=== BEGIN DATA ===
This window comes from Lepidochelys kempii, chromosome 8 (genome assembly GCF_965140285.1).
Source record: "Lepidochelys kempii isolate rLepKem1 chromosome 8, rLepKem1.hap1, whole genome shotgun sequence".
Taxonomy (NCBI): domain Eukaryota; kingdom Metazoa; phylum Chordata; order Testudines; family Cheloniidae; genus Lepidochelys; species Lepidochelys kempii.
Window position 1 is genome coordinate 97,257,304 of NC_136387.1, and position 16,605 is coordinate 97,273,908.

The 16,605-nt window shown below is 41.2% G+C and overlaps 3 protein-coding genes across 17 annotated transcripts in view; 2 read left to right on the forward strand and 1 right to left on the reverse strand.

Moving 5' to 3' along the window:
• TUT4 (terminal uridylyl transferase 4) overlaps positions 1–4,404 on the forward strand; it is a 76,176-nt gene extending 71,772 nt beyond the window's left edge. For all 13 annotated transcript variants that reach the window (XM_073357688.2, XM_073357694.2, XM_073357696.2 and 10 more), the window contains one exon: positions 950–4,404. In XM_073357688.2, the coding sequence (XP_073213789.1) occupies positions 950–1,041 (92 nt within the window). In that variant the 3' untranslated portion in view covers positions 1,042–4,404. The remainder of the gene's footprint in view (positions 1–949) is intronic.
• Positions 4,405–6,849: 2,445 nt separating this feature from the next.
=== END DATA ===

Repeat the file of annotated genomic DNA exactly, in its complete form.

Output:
This window comes from Lepidochelys kempii, chromosome 8 (genome assembly GCF_965140285.1).
Source record: "Lepidochelys kempii isolate rLepKem1 chromosome 8, rLepKem1.hap1, whole genome shotgun sequence".
Taxonomy (NCBI): domain Eukaryota; kingdom Metazoa; phylum Chordata; order Testudines; family Cheloniidae; genus Lepidochelys; species Lepidochelys kempii.
Window position 1 is genome coordinate 97,257,304 of NC_136387.1, and position 16,605 is coordinate 97,273,908.

The 16,605-nt window shown below is 41.2% G+C and overlaps 3 protein-coding genes across 17 annotated transcripts in view; 2 read left to right on the forward strand and 1 right to left on the reverse strand.

Moving 5' to 3' along the window:
• TUT4 (terminal uridylyl transferase 4) overlaps positions 1–4,404 on the forward strand; it is a 76,176-nt gene extending 71,772 nt beyond the window's left edge. For all 13 annotated transcript variants that reach the window (XM_073357688.2, XM_073357694.2, XM_073357696.2 and 10 more), the window contains one exon: positions 950–4,404. In XM_073357688.2, the coding sequence (XP_073213789.1) occupies positions 950–1,041 (92 nt within the window). In that variant the 3' untranslated portion in view covers positions 1,042–4,404. The remainder of the gene's footprint in view (positions 1–949) is intronic.
• Positions 4,405–6,849: 2,445 nt separating this feature from the next.